Robert Horbaty, head of the wind energy program at Bundesamt für Energie, the federal energy office, regrets that his optimistic prediction of a year ago came true for only one turbine installation in 1998 (Windpower Monthly, March 1998). A Vestas 660 kW unit was installed in October as the fourth turbine in the Mount Crosin wind station owned by Juvent, a joint venture company in which utility Berne Kraftwerke (BKW) has the majority stake. BKW will not install more turbines in the near future because of the high costs of wind generated power, reports Jakob Vollenweider of the utility.
BKW's concern over costs echoes throughout the country. Generation costs average CHF 0.20-0.25/kWh, yet since 1991 utilities have paid only CHF 0.16/kWh for wind power under a regulation on energy use. The gap has had to be filled by subsidies, or by end customers willing to pay a premium. A new energy ruling from January 1 is now under review, but the old tariffs are still in force.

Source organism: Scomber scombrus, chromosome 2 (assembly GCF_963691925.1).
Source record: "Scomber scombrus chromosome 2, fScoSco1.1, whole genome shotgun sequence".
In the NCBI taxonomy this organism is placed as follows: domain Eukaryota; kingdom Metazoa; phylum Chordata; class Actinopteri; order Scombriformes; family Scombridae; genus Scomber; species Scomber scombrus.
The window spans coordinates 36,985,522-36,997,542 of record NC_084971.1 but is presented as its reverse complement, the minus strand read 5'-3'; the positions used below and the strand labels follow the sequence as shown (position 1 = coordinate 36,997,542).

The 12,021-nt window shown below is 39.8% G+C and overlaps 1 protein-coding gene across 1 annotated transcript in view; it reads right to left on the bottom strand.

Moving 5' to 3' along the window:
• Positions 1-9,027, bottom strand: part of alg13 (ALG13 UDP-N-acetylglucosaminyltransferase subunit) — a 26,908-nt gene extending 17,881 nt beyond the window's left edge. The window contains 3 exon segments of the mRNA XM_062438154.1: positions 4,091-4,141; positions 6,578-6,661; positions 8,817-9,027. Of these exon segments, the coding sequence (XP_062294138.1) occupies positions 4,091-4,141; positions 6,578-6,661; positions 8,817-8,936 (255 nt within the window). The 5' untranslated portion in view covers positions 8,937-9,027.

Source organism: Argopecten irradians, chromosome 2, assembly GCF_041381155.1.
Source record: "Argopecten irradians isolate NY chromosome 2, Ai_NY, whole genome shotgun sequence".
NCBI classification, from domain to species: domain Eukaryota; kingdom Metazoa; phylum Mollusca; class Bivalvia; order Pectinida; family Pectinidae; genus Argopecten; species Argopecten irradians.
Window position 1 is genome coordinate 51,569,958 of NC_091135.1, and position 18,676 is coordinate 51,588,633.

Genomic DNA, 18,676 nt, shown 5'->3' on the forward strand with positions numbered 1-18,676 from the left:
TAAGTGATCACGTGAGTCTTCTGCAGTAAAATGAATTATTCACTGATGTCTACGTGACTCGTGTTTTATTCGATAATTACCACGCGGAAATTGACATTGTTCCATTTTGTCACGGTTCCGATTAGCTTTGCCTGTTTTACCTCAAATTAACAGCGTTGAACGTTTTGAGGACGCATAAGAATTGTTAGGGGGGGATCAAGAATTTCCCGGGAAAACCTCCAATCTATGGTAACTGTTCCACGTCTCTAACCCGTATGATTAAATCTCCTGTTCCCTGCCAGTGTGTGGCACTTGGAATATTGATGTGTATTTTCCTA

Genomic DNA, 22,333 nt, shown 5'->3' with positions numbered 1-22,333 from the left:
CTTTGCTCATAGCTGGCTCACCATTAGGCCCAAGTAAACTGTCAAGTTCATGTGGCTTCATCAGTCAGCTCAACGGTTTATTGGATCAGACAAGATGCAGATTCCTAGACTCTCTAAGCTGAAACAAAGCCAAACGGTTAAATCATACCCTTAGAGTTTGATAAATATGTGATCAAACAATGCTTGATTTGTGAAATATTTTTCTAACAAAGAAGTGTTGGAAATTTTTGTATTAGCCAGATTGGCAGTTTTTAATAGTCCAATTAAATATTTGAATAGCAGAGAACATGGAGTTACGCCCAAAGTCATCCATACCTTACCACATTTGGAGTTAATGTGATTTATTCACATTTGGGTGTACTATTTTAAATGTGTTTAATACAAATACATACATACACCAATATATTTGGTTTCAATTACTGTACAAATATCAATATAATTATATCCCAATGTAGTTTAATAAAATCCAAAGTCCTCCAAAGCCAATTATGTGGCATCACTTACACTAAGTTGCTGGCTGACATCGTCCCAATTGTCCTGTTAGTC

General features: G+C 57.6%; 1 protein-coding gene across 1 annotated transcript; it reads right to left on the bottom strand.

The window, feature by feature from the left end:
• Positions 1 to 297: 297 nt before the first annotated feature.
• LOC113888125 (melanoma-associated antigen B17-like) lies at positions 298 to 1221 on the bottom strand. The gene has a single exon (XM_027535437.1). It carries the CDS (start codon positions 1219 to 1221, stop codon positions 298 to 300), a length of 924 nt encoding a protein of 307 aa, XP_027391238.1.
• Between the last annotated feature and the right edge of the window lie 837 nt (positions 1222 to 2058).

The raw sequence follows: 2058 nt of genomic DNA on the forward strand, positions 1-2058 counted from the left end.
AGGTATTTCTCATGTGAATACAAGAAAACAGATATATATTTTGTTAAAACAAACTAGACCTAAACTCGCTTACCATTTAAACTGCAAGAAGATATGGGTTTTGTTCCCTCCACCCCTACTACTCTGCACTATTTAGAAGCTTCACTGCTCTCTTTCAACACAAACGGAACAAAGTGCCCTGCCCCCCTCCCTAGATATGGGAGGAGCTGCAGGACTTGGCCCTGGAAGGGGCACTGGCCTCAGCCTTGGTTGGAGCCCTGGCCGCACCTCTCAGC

Horbaty remains optimistic, saying many projects are in the pipeline, although planning will take some time. He dares to make another prediction. "If everything goes well, one new wind farm should be set up this year," he says.
With its snail speed development, wind can make little contribution to the Swiss Energy 2000 program. Inititated in 1990, this aims to have 3% of Swiss heating demands and 0.5% of the total electricity needs covered with renewables by the end of 2000. This aim might be achieved through high energy production from biomass and hydro, says Wilfried Blum of the Swiss utility association.